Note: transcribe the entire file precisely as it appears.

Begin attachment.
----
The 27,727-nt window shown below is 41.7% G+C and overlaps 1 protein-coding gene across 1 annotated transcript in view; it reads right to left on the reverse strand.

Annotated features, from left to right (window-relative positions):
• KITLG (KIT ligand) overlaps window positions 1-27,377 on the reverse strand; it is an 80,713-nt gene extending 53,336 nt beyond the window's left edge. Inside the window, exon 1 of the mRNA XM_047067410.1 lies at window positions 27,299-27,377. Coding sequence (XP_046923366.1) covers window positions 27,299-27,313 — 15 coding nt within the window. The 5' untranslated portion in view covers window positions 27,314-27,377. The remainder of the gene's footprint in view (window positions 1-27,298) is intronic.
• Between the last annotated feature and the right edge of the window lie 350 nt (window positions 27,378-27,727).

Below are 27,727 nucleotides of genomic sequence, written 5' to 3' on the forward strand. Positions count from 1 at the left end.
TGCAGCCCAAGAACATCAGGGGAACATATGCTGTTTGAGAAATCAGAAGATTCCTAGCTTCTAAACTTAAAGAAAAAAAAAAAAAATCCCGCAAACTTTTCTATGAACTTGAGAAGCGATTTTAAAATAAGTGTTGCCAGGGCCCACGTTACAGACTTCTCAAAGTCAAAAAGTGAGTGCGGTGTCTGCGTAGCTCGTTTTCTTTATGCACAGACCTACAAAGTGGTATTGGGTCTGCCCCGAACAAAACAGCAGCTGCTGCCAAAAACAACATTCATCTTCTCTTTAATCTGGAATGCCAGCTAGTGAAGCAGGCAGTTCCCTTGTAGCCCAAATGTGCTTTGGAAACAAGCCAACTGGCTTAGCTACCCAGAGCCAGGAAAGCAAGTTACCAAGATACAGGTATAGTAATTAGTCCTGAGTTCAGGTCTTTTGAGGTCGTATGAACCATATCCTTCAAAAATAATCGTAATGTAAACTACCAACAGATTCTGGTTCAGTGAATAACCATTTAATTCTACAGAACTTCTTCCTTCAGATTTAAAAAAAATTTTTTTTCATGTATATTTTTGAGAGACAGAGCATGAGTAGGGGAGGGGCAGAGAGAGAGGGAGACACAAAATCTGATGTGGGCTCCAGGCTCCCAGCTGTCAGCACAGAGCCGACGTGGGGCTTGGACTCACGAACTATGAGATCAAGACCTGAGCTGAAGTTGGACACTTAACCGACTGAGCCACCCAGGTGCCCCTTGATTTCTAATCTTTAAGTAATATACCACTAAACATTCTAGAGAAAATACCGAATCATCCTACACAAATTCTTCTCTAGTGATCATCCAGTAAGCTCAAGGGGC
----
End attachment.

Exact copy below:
The 27,727-nt window shown below is 41.7% G+C and overlaps 1 protein-coding gene across 1 annotated transcript in view; it reads right to left on the reverse strand.

Annotated features, from left to right (window-relative positions):
• KITLG (KIT ligand) overlaps window positions 1-27,377 on the reverse strand; it is an 80,713-nt gene extending 53,336 nt beyond the window's left edge. Inside the window, exon 1 of the mRNA XM_047067410.1 lies at window positions 27,299-27,377. Coding sequence (XP_046923366.1) covers window positions 27,299-27,313 — 15 coding nt within the window. The 5' untranslated portion in view covers window positions 27,314-27,377. The remainder of the gene's footprint in view (window positions 1-27,298) is intronic.
• Between the last annotated feature and the right edge of the window lie 350 nt (window positions 27,378-27,727).

Below are 27,727 nucleotides of genomic sequence, written 5' to 3' on the forward strand. Positions count from 1 at the left end.
TGCAGCCCAAGAACATCAGGGGAACATATGCTGTTTGAGAAATCAGAAGATTCCTAGCTTCTAAACTTAAAGAAAAAAAAAAAAAATCCCGCAAACTTTTCTATGAACTTGAGAAGCGATTTTAAAATAAGTGTTGCCAGGGCCCACGTTACAGACTTCTCAAAGTCAAAAAGTGAGTGCGGTGTCTGCGTAGCTCGTTTTCTTTATGCACAGACCTACAAAGTGGTATTGGGTCTGCCCCGAACAAAACAGCAGCTGCTGCCAAAAACAACATTCATCTTCTCTTTAATCTGGAATGCCAGCTAGTGAAGCAGGCAGTTCCCTTGTAGCCCAAATGTGCTTTGGAAACAAGCCAACTGGCTTAGCTACCCAGAGCCAGGAAAGCAAGTTACCAAGATACAGGTATAGTAATTAGTCCTGAGTTCAGGTCTTTTGAGGTCGTATGAACCATATCCTTCAAAAATAATCGTAATGTAAACTACCAACAGATTCTGGTTCAGTGAATAACCATTTAATTCTACAGAACTTCTTCCTTCAGATTTAAAAAAAATTTTTTTTCATGTATATTTTTGAGAGACAGAGCATGAGTAGGGGAGGGGCAGAGAGAGAGGGAGACACAAAATCTGATGTGGGCTCCAGGCTCCCAGCTGTCAGCACAGAGCCGACGTGGGGCTTGGACTCACGAACTATGAGATCAAGACCTGAGCTGAAGTTGGACACTTAACCGACTGAGCCACCCAGGTGCCCCTTGATTTCTAATCTTTAAGTAATATACCACTAAACATTCTAGAGAAAATACCGAATCATCCTACACAAATTCTTCTCTAGTGATCATCCAGTAAGCTCAAGGGGC